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Career GPS

A weekly conversation about following your passions and your paycheck.

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Amy Wallace recently wrote about the minefield surrounding her reporting on vaccines for ReportingonHealth. Two months after her November 2009 Wired cover story "An Epidemic of Fear: One Man's Battle Against the Anti-vaccine Movement" was published, she was sued. Though the laws

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These days, when we talk about careers in journalism, the focus is often on the razzle dazzle, the tricks and technology and the ups and downs of the industry. This week at CareerGPS, I'm getting back to basics. A student asked me recently, how do I make a career as a writer? I thought a

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The annual convention of the Asian American Journalists Association (AAJA) early in August was filled from top to bottom with practical and career-oriented sessions. For me, one of the most useful was off the official books. By Twitter and email, AAJA Texas chapter president Iris Kuo organized a lunchtime get-together for freelancers in the hotel lobby.

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As always, you can find job, internship, awards and fellowship opportunities at the end of this post.

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You know you want take the long journey of writing a book, but how do you take the first step? Here are some top tips for getting published from three health writers who have been there.

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Think about the news in the last month. What sticks out? What connected with you?

It's much more likely that the dramatic image of a young girl in Afghanistan on the Aug. 9 cover of Time magazine is rising to the top than any text-heavy feature you marveled at this month. The power of images is clear -- they provoke, they tell stories, they resonate.

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Last week, Ed Yong over at the Discover blog Not Exactly Rocket Science wrote a brilliant post.

And when I say brilliant, I mean to say that it is brilliant because he didn't write much at all. The post is called "On the Origin of Science Writing" and it's a lovely example of the power of crowd-sourcing. At last look, 124 people have commented to explain how they became science writers.

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Sheri Fink won the Pulitzer Prize for investigative reporting this year for her compelling narrative about life-and-death choices made by health care providers in the wake of Hurricane Katrina. While the story ran in The New York Times Magazine, she did her reporting while enmeshed in the nonprofit journalism world, as a Kaiser Media Fellow and later as a reporter at the nonprofit newsroom ProPublica.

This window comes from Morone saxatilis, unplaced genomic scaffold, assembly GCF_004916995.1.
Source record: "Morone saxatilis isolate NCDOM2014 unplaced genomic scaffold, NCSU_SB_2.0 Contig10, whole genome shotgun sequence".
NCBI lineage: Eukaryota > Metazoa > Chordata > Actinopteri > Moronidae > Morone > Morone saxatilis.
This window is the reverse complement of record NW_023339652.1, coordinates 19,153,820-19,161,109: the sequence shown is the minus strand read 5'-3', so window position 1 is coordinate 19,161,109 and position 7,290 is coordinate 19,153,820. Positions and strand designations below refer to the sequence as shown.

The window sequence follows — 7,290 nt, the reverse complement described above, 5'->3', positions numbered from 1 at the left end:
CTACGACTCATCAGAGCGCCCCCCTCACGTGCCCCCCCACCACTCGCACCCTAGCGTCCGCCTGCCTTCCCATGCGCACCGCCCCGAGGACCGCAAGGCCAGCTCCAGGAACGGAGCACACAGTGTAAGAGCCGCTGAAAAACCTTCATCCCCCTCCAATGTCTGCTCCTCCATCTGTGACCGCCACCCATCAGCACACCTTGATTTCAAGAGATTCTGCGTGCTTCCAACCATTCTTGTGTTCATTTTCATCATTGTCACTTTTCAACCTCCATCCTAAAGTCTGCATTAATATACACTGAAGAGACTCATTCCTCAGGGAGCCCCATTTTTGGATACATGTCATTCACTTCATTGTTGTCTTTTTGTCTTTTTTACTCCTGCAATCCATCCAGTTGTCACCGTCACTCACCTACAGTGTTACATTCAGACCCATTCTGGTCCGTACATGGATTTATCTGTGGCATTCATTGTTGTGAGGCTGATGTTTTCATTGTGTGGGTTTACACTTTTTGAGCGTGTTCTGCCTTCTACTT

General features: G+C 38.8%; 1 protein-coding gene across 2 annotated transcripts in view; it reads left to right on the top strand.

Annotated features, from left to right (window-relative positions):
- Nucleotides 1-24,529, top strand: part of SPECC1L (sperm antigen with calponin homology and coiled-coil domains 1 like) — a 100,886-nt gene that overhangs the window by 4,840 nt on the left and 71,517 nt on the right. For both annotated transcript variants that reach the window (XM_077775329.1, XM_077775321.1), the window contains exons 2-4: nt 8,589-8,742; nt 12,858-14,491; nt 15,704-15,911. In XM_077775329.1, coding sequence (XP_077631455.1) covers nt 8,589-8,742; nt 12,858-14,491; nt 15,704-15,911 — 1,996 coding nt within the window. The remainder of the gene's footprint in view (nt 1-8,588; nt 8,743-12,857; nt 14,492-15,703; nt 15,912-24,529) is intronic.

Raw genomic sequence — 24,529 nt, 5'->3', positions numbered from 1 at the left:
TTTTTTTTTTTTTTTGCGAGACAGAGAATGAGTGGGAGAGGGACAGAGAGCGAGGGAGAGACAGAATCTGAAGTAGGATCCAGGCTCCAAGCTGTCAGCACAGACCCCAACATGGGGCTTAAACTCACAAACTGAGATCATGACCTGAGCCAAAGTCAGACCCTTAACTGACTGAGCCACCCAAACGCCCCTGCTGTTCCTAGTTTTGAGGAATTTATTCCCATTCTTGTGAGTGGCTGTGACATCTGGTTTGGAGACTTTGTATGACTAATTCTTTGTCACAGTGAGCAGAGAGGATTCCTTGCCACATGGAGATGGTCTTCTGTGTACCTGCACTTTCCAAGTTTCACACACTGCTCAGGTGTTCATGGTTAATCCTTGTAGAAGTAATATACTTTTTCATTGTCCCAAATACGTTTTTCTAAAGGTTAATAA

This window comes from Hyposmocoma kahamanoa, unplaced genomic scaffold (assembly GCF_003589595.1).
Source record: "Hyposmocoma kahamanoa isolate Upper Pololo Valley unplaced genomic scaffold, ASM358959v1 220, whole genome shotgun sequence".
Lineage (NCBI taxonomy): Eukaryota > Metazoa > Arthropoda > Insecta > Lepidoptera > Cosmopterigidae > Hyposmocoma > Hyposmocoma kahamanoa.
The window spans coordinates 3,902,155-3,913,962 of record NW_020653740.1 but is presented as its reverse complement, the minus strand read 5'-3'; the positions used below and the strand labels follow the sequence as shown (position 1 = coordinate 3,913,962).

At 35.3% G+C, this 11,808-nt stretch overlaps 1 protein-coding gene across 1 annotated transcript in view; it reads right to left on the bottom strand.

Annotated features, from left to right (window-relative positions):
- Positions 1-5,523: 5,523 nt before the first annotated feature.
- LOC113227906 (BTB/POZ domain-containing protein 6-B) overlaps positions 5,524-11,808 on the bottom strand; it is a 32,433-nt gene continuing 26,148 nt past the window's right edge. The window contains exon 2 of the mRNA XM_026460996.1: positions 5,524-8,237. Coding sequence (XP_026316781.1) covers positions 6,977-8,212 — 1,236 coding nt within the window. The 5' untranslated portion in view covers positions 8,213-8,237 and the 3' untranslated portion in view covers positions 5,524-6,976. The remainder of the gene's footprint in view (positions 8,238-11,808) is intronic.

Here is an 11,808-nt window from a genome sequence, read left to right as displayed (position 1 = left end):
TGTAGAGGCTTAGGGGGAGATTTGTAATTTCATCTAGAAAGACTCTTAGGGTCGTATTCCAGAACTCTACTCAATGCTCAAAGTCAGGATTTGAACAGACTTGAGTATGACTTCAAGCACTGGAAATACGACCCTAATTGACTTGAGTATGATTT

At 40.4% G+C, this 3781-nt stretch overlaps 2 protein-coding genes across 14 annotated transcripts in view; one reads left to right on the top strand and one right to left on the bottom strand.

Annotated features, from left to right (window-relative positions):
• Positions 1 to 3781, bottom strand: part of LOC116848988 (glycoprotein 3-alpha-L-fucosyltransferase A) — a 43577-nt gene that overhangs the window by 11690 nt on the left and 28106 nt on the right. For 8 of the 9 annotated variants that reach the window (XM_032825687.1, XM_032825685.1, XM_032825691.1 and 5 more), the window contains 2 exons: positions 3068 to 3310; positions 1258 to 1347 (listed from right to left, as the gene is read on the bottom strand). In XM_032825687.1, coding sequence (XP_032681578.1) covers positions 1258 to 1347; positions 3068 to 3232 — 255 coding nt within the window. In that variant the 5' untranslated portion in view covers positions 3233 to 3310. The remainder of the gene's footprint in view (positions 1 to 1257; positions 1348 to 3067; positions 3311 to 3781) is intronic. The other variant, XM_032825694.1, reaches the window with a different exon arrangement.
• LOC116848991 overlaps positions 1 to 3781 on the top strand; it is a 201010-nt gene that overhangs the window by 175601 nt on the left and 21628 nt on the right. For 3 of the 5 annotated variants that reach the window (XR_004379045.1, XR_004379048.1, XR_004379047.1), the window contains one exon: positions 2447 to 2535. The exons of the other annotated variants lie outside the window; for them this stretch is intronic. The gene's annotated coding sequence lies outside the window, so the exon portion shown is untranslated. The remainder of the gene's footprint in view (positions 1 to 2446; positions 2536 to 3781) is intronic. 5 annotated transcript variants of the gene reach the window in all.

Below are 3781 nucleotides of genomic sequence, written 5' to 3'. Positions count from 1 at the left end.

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One of the central ironies for beleaguered journalism job hunters today is that the demand for content is huge. If you are among those who regularly scour journalism job sites, you might have noticed that some of the most common listings are calls for writers to produce short articles at low piecemeal rates.

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Joanna Lin graduated from USC in 2008, just before the U.S. economy began to nosedive. Since then, she has worked for five different media outlets, grew a professional journalism career in a time of upheaval, and developed a philosophy and fortitude about doing the work she loves.



Medicare Advantage plans are surging in popularity. What’s at stake for seniors in your community as private companies increasingly administer Medicare? This webinar will help cover an essential story on a program that covers 60 million Americans across the country. Sign-up here!

In this season of giving, you can support journalism that saves lives by making a tax-deductible contribution to the Center for Health Journalism. For 15 years, the Center has made it possible for reporters to call attention to untold stories, highlight solutions and bring communities together around common aims. In today’s difficult news environment, the USC Annenberg Center for Health Journalism provides critical support so that reporters can produce ambitious, game-changing projects on health and well-being. You can text to donate. No amount is too small; just send a text to 41-444 and type the message CHJ for further instructions.

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